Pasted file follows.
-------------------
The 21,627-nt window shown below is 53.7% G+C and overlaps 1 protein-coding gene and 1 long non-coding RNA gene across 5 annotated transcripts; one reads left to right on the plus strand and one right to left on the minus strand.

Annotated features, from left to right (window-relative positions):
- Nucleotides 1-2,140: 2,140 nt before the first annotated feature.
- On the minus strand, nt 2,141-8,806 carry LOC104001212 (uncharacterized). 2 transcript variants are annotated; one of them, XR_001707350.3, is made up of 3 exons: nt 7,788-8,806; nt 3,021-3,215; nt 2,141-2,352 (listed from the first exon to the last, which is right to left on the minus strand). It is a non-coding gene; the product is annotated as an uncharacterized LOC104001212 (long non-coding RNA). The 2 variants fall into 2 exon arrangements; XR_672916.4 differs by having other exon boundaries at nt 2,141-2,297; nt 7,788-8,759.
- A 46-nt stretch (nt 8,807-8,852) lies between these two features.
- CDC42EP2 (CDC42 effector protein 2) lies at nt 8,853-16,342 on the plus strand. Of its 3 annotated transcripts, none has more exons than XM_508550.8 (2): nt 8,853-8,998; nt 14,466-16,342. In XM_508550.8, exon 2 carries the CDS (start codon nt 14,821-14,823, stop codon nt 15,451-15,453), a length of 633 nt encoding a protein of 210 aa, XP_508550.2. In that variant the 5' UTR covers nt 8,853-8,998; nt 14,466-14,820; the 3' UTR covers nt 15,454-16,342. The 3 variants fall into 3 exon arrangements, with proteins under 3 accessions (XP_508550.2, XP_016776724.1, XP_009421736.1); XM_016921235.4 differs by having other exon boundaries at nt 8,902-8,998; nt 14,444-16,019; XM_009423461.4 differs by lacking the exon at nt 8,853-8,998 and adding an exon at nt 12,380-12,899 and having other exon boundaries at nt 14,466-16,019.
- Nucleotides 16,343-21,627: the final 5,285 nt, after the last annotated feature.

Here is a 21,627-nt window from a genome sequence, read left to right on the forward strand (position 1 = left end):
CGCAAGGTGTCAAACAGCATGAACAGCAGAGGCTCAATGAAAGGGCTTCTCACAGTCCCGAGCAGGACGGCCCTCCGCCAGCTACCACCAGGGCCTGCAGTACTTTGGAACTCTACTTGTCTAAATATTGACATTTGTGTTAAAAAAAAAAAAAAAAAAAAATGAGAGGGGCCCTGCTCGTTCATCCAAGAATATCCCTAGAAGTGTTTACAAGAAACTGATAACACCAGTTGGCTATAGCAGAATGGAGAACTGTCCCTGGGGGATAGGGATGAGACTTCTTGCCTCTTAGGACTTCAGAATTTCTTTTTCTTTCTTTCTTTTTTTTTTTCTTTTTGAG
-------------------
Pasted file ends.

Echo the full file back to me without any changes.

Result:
The 21,627-nt window shown below is 53.7% G+C and overlaps 1 protein-coding gene and 1 long non-coding RNA gene across 5 annotated transcripts; one reads left to right on the plus strand and one right to left on the minus strand.

Annotated features, from left to right (window-relative positions):
- Nucleotides 1-2,140: 2,140 nt before the first annotated feature.
- On the minus strand, nt 2,141-8,806 carry LOC104001212 (uncharacterized). 2 transcript variants are annotated; one of them, XR_001707350.3, is made up of 3 exons: nt 7,788-8,806; nt 3,021-3,215; nt 2,141-2,352 (listed from the first exon to the last, which is right to left on the minus strand). It is a non-coding gene; the product is annotated as an uncharacterized LOC104001212 (long non-coding RNA). The 2 variants fall into 2 exon arrangements; XR_672916.4 differs by having other exon boundaries at nt 2,141-2,297; nt 7,788-8,759.
- A 46-nt stretch (nt 8,807-8,852) lies between these two features.
- CDC42EP2 (CDC42 effector protein 2) lies at nt 8,853-16,342 on the plus strand. Of its 3 annotated transcripts, none has more exons than XM_508550.8 (2): nt 8,853-8,998; nt 14,466-16,342. In XM_508550.8, exon 2 carries the CDS (start codon nt 14,821-14,823, stop codon nt 15,451-15,453), a length of 633 nt encoding a protein of 210 aa, XP_508550.2. In that variant the 5' UTR covers nt 8,853-8,998; nt 14,466-14,820; the 3' UTR covers nt 15,454-16,342. The 3 variants fall into 3 exon arrangements, with proteins under 3 accessions (XP_508550.2, XP_016776724.1, XP_009421736.1); XM_016921235.4 differs by having other exon boundaries at nt 8,902-8,998; nt 14,444-16,019; XM_009423461.4 differs by lacking the exon at nt 8,853-8,998 and adding an exon at nt 12,380-12,899 and having other exon boundaries at nt 14,466-16,019.
- Nucleotides 16,343-21,627: the final 5,285 nt, after the last annotated feature.

Here is a 21,627-nt window from a genome sequence, read left to right on the forward strand (position 1 = left end):
CGCAAGGTGTCAAACAGCATGAACAGCAGAGGCTCAATGAAAGGGCTTCTCACAGTCCCGAGCAGGACGGCCCTCCGCCAGCTACCACCAGGGCCTGCAGTACTTTGGAACTCTACTTGTCTAAATATTGACATTTGTGTTAAAAAAAAAAAAAAAAAAAAATGAGAGGGGCCCTGCTCGTTCATCCAAGAATATCCCTAGAAGTGTTTACAAGAAACTGATAACACCAGTTGGCTATAGCAGAATGGAGAACTGTCCCTGGGGGATAGGGATGAGACTTCTTGCCTCTTAGGACTTCAGAATTTCTTTTTCTTTCTTTCTTTTTTTTTTTCTTTTTGAG